Shakespeare’s Othello, Macbeth, and Hamlet (for the last title in this trio of masterpieces I wish he’d gone with Yorick, that “fellow of infinite jest,” which no doubt puts me in a minority of one).
Walker Percy’s Lancelot (the wife-murdering narrator in a nuthouse, Lancelot Andrewes Lamar says many wise and funny things about the decline of America, such as: “What nuns don’t realize is that they look better in nun clothes than in J.C. Penney pantsuits.”)
Vladimir Nabokov’s Lolita (the nymphet who became an icon).
Cormac McCarthy’s Suttree (not my favorite of his novels – that would be Blood Meridian – but the things Cornelius Suttree and his roughneck Tennessee riverfront buddies do while under the influence of alcohol give a whole new kick to the word “debauched”).
Jane Austen’s Emma (I might think Emma Woodhouse is a meddling, coddled ninny, but I wouldn’t dream of saying so).
Stephen King’s Carrie (you’ve got to respect a girl who gets drenched in pig’s blood at the prom and then goes on a telekinetic rampage), Christine (what’s not to love about a homicidal Plymouth Fury?), and It (that maniac clown Pennywise deserves such a tersely dismissive moniker).
2. Place Names That Drip With Atmosphere
Elmore Leonard’s Djibouti (just saying the word makes it possible to conjure a place full of pirates, thugs, widowmakers, scorching sunshine, and tourists with a death wish; Leonard is a serial user of one-word titles, including the less memorable Raylan, Pronto, Killshot, Touch, Bandits, Glitz, Stick, Gunsights, Swag, and Hombre).
Gore Vidal’s Duluth (alluring precisely because it’s so imprecise – what could possibly be interesting about a Minnesota port town on Lake Superior? Plenty. Vidal is another serial user of one-word titles, including Williwaw, Messiah, Kalki, Creation, Burr, Lincoln, Hollywood, and Empire).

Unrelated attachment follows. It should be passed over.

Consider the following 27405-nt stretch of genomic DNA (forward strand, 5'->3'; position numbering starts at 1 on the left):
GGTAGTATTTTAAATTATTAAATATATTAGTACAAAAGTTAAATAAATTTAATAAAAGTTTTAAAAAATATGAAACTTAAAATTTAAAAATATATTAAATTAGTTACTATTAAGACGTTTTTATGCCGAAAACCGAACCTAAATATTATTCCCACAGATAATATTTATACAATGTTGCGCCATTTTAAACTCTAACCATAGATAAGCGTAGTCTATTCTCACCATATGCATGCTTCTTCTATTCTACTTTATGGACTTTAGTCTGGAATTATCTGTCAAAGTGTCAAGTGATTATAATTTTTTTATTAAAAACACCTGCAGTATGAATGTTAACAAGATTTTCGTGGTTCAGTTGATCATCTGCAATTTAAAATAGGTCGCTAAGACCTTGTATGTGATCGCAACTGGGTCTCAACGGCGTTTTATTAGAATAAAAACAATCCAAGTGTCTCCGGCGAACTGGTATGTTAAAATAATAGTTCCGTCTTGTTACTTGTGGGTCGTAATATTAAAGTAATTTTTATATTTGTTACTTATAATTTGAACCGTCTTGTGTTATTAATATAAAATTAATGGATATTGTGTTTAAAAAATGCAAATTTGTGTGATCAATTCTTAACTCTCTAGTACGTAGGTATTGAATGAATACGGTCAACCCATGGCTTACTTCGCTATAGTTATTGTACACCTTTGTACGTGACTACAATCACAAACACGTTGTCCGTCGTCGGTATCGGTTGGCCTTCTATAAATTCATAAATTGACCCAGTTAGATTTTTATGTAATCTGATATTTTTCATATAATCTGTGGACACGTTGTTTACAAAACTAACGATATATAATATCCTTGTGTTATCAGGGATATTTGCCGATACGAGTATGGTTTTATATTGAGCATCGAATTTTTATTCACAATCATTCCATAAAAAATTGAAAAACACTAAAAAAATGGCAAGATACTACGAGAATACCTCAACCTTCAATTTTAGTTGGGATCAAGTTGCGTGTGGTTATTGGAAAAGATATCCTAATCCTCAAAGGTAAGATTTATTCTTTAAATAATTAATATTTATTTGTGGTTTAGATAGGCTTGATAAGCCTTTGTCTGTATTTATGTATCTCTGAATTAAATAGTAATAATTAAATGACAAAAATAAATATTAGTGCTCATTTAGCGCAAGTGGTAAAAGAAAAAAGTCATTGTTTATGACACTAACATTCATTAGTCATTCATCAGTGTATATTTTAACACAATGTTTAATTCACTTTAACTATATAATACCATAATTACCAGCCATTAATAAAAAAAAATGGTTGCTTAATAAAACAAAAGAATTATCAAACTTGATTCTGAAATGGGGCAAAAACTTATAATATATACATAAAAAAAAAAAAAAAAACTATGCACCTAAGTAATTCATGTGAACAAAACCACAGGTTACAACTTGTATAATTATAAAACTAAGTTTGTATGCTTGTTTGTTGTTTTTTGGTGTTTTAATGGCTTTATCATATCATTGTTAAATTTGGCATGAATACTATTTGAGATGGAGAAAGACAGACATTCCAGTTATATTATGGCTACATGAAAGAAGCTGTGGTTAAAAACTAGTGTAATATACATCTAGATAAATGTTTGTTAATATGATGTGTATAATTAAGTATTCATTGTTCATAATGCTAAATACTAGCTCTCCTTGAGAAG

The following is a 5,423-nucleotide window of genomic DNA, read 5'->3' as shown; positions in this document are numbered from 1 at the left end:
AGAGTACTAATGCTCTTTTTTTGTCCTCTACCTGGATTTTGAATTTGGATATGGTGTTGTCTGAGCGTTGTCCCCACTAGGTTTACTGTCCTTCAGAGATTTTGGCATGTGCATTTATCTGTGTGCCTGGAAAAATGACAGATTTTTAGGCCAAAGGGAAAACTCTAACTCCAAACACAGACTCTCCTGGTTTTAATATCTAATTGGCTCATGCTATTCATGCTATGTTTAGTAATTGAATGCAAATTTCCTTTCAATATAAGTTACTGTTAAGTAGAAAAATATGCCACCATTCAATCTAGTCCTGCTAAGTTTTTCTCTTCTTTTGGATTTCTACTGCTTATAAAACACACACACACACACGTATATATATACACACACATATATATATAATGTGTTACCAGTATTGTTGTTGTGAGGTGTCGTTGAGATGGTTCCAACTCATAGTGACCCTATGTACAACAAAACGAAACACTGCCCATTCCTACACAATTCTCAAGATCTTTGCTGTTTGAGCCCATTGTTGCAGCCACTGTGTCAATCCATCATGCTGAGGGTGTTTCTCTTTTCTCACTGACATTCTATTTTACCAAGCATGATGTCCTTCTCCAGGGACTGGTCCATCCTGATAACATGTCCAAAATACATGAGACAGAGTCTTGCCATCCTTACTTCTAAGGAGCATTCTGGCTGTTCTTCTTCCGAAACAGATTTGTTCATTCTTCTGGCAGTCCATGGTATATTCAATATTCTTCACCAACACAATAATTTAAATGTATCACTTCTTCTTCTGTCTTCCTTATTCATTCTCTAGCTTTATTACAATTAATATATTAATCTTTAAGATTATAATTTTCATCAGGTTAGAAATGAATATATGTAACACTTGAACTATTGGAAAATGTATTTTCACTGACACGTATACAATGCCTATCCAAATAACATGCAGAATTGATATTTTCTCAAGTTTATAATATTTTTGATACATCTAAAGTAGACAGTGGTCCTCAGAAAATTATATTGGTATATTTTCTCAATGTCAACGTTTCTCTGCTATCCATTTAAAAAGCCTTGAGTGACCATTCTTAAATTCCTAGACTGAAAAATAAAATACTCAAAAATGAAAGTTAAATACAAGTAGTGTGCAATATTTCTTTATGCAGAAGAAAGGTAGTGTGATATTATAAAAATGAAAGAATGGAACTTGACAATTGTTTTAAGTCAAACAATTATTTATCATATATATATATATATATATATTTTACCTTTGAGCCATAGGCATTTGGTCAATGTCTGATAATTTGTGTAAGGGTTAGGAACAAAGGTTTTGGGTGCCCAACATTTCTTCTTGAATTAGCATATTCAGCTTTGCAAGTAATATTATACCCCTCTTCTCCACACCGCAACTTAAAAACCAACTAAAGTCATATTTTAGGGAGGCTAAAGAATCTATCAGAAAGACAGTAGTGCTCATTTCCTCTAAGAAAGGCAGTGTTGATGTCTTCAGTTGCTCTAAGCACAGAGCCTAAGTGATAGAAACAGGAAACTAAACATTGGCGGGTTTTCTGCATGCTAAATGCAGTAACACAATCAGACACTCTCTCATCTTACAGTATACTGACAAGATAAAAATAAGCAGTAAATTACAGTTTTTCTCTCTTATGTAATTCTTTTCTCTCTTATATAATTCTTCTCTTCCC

Karen Russell’s Swamplandia! (that exclamation point befits the over-the-top setting, a fading alligator theme park in the moist loins of Florida).
Marilynne Robinson’s Gilead (your first thought is Biblical – balm of Gilead or Mount Gilead – but the title of this Pulitzer Prize-winning novel is the name of a town in Iowa where the God-infused protagonist, a dying preacher, is writing a long letter to his young son; Robinson’s other novels are titled Housekeeping and Home).
Geoffrey Wolff’s Providence (this title, like all good titles, has layers of meaning: the novel is set in the crumbling capital of Rhode Island – “a jerkwater that outsiders bombed past on their way to Cape Cod” – but this Providence is visited by surprising gusts of divine providence, God’s inscrutable ways of touching a menagerie of less-than-perfect characters, including mobsters, thieves, patrician lawyers, cokeheads, and crooked cops).
Thomas Pynchon’s Vineland (alas, the title refers to a fictional hippie outpost in northern California, not to that sweaty little armpit in the New Jersey pine barrens – now that would have been a ripe setting for a Pynchon novel).
Marshall Frady’s Southerners (fluorescent non-fiction about the people who inhabit a haunted place, it’s one of my all-time favorite books).
Then, on the downside, there’s James Michener’s Hawaii (a title that’s about as evocative as a pushpin on a map, much like his other generic place-name titles – Chesapeake, Alaska, Poland, Texas, Mexico, and Space).
3. One Little Word That Sums Up Big Consequences
Josephine Hart’s Damage (edited by Sonny Mehta, the novel’s title deftly sums up what results when a member of the British Parliament develops an obsessive sexual relationship with his son’s fiancee; Jeremy Irons, at his absolute smarmy best, plays the MP in the movie version of the book. Hart, who died last year, also published the novels Sin and Oblivion).